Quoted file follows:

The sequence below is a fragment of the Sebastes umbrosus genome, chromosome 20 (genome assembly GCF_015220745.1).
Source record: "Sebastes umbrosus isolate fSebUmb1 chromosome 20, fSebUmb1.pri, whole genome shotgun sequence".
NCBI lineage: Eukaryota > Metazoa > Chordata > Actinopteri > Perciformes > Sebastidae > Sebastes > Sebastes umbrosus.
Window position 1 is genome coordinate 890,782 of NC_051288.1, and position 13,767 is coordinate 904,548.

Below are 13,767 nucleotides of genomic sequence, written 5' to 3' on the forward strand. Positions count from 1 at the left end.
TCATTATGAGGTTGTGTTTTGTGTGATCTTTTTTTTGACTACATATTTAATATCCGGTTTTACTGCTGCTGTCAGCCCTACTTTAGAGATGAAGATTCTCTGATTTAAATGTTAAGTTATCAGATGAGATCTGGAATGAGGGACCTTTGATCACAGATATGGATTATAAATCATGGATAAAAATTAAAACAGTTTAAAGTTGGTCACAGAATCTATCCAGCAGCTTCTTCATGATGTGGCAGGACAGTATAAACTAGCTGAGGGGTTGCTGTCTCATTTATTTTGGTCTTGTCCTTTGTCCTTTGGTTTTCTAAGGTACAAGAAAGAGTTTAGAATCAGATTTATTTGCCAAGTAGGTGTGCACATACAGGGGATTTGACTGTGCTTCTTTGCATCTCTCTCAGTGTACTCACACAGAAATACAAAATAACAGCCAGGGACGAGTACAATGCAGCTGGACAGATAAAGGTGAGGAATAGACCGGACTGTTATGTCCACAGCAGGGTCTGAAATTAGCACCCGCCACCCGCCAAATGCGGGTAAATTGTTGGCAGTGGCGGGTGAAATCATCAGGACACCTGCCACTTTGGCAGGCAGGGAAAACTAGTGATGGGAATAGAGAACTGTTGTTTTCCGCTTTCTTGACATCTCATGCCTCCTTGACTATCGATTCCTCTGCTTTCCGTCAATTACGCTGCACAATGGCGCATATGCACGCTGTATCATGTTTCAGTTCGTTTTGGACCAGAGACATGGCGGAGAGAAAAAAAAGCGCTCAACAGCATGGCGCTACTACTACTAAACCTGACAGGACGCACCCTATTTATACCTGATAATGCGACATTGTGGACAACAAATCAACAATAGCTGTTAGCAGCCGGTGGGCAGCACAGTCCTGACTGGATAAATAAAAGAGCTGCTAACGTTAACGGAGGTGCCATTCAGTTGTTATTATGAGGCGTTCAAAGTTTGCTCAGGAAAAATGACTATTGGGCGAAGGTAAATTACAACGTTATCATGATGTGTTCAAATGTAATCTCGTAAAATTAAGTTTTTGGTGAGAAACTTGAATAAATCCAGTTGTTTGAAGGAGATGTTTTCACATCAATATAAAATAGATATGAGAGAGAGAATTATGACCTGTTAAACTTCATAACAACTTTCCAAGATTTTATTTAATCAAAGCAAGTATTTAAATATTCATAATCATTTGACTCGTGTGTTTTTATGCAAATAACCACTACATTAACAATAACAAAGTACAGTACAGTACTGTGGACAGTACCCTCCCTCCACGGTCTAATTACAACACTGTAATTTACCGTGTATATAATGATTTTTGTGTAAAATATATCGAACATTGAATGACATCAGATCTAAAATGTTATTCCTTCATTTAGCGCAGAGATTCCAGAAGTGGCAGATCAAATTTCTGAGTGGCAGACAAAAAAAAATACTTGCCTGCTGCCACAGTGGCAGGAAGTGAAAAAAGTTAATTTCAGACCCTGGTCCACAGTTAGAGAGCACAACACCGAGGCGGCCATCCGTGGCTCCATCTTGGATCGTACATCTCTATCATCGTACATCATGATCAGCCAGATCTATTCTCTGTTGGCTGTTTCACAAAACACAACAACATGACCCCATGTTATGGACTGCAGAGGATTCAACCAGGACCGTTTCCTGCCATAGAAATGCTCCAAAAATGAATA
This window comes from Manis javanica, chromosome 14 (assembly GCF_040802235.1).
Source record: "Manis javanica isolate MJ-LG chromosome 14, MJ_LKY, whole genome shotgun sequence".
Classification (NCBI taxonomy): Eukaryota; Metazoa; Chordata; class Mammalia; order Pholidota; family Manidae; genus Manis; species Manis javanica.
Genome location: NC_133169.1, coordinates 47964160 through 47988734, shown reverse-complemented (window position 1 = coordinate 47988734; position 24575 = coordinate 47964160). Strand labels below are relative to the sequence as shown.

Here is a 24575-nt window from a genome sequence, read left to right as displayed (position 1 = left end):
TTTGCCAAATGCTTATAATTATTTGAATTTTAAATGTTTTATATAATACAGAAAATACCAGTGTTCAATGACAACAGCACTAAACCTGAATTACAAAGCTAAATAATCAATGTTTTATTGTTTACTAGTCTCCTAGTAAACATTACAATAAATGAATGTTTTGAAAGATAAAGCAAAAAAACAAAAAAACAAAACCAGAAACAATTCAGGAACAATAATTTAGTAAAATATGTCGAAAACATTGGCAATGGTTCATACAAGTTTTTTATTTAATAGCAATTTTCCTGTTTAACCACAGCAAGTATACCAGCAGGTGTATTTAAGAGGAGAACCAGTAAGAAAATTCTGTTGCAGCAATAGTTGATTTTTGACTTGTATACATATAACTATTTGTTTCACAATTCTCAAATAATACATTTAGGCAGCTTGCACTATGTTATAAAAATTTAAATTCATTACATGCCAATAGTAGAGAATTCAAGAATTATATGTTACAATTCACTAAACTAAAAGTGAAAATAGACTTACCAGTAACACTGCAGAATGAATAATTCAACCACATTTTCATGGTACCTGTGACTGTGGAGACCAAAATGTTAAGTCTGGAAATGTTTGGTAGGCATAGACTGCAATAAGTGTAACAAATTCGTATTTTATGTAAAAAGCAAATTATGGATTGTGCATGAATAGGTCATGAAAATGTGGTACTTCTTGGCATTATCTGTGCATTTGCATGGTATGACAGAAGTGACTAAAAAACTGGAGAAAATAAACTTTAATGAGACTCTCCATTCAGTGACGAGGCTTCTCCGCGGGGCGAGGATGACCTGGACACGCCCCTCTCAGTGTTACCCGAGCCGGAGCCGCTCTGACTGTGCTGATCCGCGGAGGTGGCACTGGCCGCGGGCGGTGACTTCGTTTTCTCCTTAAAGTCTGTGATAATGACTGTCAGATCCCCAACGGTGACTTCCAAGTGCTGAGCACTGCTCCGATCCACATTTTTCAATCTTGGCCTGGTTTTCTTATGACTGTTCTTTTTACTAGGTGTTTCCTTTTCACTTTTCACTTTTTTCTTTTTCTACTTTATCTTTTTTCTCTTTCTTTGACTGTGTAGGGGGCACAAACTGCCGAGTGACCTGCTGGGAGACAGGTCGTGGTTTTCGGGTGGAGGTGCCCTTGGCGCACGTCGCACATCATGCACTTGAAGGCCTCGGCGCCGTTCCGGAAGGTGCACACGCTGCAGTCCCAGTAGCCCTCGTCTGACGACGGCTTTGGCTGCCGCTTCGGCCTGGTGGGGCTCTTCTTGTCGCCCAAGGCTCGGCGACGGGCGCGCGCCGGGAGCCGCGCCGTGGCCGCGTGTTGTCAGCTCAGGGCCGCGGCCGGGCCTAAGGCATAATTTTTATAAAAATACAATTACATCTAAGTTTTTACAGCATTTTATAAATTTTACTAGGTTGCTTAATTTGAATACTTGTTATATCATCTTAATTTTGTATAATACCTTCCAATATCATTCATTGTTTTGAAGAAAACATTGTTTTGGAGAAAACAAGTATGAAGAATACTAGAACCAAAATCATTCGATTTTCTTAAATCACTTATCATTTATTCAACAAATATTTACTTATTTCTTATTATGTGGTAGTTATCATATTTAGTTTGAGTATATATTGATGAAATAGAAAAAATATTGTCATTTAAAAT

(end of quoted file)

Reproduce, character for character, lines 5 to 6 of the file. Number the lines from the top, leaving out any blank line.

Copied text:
Below are 13,767 nucleotides of genomic sequence, written 5' to 3' on the forward strand. Positions count from 1 at the left end.
TCATTATGAGGTTGTGTTTTGTGTGATCTTTTTTTTGACTACATATTTAATATCCGGTTTTACTGCTGCTGTCAGCCCTACTTTAGAGATGAAGATTCTCTGATTTAAATGTTAAGTTATCAGATGAGATCTGGAATGAGGGACCTTTGATCACAGATATGGATTATAAATCATGGATAAAAATTAAAACAGTTTAAAGTTGGTCACAGAATCTATCCAGCAGCTTCTTCATGATGTGGCAGGACAGTATAAACTAGCTGAGGGGTTGCTGTCTCATTTATTTTGGTCTTGTCCTTTGTCCTTTGGTTTTCTAAGGTACAAGAAAGAGTTTAGAATCAGATTTATTTGCCAAGTAGGTGTGCACATACAGGGGATTTGACTGTGCTTCTTTGCATCTCTCTCAGTGTACTCACACAGAAATACAAAATAACAGCCAGGGACGAGTACAATGCAGCTGGACAGATAAAGGTGAGGAATAGACCGGACTGTTATGTCCACAGCAGGGTCTGAAATTAGCACCCGCCACCCGCCAAATGCGGGTAAATTGTTGGCAGTGGCGGGTGAAATCATCAGGACACCTGCCACTTTGGCAGGCAGGGAAAACTAGTGATGGGAATAGAGAACTGTTGTTTTCCGCTTTCTTGACATCTCATGCCTCCTTGACTATCGATTCCTCTGCTTTCCGTCAATTACGCTGCACAATGGCGCATATGCACGCTGTATCATGTTTCAGTTCGTTTTGGACCAGAGACATGGCGGAGAGAAAAAAAAGCGCTCAACAGCATGGCGCTACTACTACTAAACCTGACAGGACGCACCCTATTTATACCTGATAATGCGACATTGTGGACAACAAATCAACAATAGCTGTTAGCAGCCGGTGGGCAGCACAGTCCTGACTGGATAAATAAAAGAGCTGCTAACGTTAACGGAGGTGCCATTCAGTTGTTATTATGAGGCGTTCAAAGTTTGCTCAGGAAAAATGACTATTGGGCGAAGGTAAATTACAACGTTATCATGATGTGTTCAAATGTAATCTCGTAAAATTAAGTTTTTGGTGAGAAACTTGAATAAATCCAGTTGTTTGAAGGAGATGTTTTCACATCAATATAAAATAGATATGAGAGAGAGAATTATGACCTGTTAAACTTCATAACAACTTTCCAAGATTTTATTTAATCAAAGCAAGTATTTAAATATTCATAATCATTTGACTCGTGTGTTTTTATGCAAATAACCACTACATTAACAATAACAAAGTACAGTACAGTACTGTGGACAGTACCCTCCCTCCACGGTCTAATTACAACACTGTAATTTACCGTGTATATAATGATTTTTGTGTAAAATATATCGAACATTGAATGACATCAGATCTAAAATGTTATTCCTTCATTTAGCGCAGAGATTCCAGAAGTGGCAGATCAAATTTCTGAGTGGCAGACAAAAAAAAATACTTGCCTGCTGCCACAGTGGCAGGAAGTGAAAAAAGTTAATTTCAGACCCTGGTCCACAGTTAGAGAGCACAACACCGAGGCGGCCATCCGTGGCTCCATCTTGGATCGTACATCTCTATCATCGTACATCATGATCAGCCAGATCTATTCTCTGTTGGCTGTTTCACAAAACACAACAACATGACCCCATGTTATGGACTGCAGAGGATTCAACCAGGACCGTTTCCTGCCATAGAAATGCTCCAAAAATGAATA